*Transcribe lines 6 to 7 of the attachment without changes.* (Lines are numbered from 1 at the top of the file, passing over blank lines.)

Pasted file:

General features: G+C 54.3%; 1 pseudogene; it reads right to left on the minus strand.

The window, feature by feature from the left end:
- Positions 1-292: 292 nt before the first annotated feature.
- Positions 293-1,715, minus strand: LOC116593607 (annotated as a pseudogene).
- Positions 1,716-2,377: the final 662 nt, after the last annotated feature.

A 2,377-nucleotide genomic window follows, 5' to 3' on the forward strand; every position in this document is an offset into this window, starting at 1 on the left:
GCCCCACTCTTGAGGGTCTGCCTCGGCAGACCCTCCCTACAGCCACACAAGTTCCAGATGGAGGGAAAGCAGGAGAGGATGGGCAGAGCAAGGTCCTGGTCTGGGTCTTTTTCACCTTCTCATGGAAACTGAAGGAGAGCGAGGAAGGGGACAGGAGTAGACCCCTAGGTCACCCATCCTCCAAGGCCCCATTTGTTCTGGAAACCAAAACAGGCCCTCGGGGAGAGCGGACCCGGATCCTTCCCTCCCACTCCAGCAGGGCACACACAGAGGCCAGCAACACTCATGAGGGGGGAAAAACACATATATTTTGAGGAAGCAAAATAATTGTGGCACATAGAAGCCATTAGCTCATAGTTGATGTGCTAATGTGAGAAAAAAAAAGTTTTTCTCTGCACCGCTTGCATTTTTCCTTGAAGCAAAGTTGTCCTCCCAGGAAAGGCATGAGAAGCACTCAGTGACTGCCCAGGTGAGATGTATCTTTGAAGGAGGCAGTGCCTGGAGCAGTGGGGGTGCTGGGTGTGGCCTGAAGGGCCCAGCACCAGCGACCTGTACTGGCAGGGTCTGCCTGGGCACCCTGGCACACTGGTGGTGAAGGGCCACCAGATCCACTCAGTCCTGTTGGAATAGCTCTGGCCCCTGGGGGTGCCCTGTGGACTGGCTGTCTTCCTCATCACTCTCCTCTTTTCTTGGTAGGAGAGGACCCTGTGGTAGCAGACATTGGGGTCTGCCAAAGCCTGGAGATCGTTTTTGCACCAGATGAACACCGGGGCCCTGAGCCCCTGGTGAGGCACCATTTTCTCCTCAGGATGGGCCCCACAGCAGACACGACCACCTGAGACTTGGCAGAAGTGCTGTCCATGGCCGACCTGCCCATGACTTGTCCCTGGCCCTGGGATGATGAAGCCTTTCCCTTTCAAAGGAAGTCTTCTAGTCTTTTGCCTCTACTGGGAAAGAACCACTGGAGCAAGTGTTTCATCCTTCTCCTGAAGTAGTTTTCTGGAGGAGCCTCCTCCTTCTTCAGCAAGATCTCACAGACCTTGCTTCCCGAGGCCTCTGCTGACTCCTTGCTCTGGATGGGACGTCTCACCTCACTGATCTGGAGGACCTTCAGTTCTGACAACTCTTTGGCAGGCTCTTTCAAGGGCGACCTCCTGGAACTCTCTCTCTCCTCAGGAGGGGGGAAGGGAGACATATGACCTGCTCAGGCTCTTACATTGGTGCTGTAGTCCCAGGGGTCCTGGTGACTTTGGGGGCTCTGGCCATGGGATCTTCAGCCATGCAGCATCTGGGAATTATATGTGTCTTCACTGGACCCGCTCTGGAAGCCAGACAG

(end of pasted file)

A 2,377-nucleotide genomic window follows, 5' to 3' on the forward strand; every position in this document is an offset into this window, starting at 1 on the left:
GCCCCACTCTTGAGGGTCTGCCTCGGCAGACCCTCCCTACAGCCACACAAGTTCCAGATGGAGGGAAAGCAGGAGAGGATGGGCAGAGCAAGGTCCTGGTCTGGGTCTTTTTCACCTTCTCATGGAAACTGAAGGAGAGCGAGGAAGGGGACAGGAGTAGACCCCTAGGTCACCCATCCTCCAAGGCCCCATTTGTTCTGGAAACCAAAACAGGCCCTCGGGGAGAGCGGACCCGGATCCTTCCCTCCCACTCCAGCAGGGCACACACAGAGGCCAGCAACACTCATGAGGGGGGAAAAACACATATATTTTGAGGAAGCAAAATAATTGTGGCACATAGAAGCCATTAGCTCATAGTTGATGTGCTAATGTGAGAAAAAAAAAGTTTTTCTCTGCACCGCTTGCATTTTTCCTTGAAGCAAAGTTGTCCTCCCAGGAAAGGCATGAGAAGCACTCAGTGACTGCCCAGGTGAGATGTATCTTTGAAGGAGGCAGTGCCTGGAGCAGTGGGGGTGCTGGGTGTGGCCTGAAGGGCCCAGCACCAGCGACCTGTACTGGCAGGGTCTGCCTGGGCACCCTGGCACACTGGTGGTGAAGGGCCACCAGATCCACTCAGTCCTGTTGGAATAGCTCTGGCCCCTGGGGGTGCCCTGTGGACTGGCTGTCTTCCTCATCACTCTCCTCTTTTCTTGGTAGGAGAGGACCCTGTGGTAGCAGACATTGGGGTCTGCCAAAGCCTGGAGATCGTTTTTGCACCAGATGAACACCGGGGCCCTGAGCCCCTGGTGAGGCACCATTTTCTCCTCAGGATGGGCCCCACAGCAGACACGACCACCTGAGACTTGGCAGAAGTGCTGTCCATGGCCGACCTGCCCATGACTTGTCCCTGGCCCTGGGATGATGAAGCCTTTCCCTTTCAAAGGAAGTCTTCTAGTCTTTTGCCTCTACTGGGAAAGAACCACTGGAGCAAGTGTTTCATCCTTCTCCTGAAGTAGTTTTCTGGAGGAGCCTCCTCCTTCTTCAGCAAGATCTCACAGACCTTGCTTCCCGAGGCCTCTGCTGACTCCTTGCTCTGGATGGGACGTCTCACCTCACTGATCTGGAGGACCTTCAGTTCTGACAACTCTTTGGCAGGCTCTTTCAAGGGCGACCTCCTGGAACTCTCTCTCTCCTCAGGAGGGGGGAAGGGAGACATATGACCTGCTCAGGCTCTTACATTGGTGCTGTAGTCCCAGGGGTCCTGGTGACTTTGGGGGCTCTGGCCATGGGATCTTCAGCCATGCAGCATCTGGGAATTATATGTGTCTTCACTGGACCCGCTCTGGAAGCCAGACAG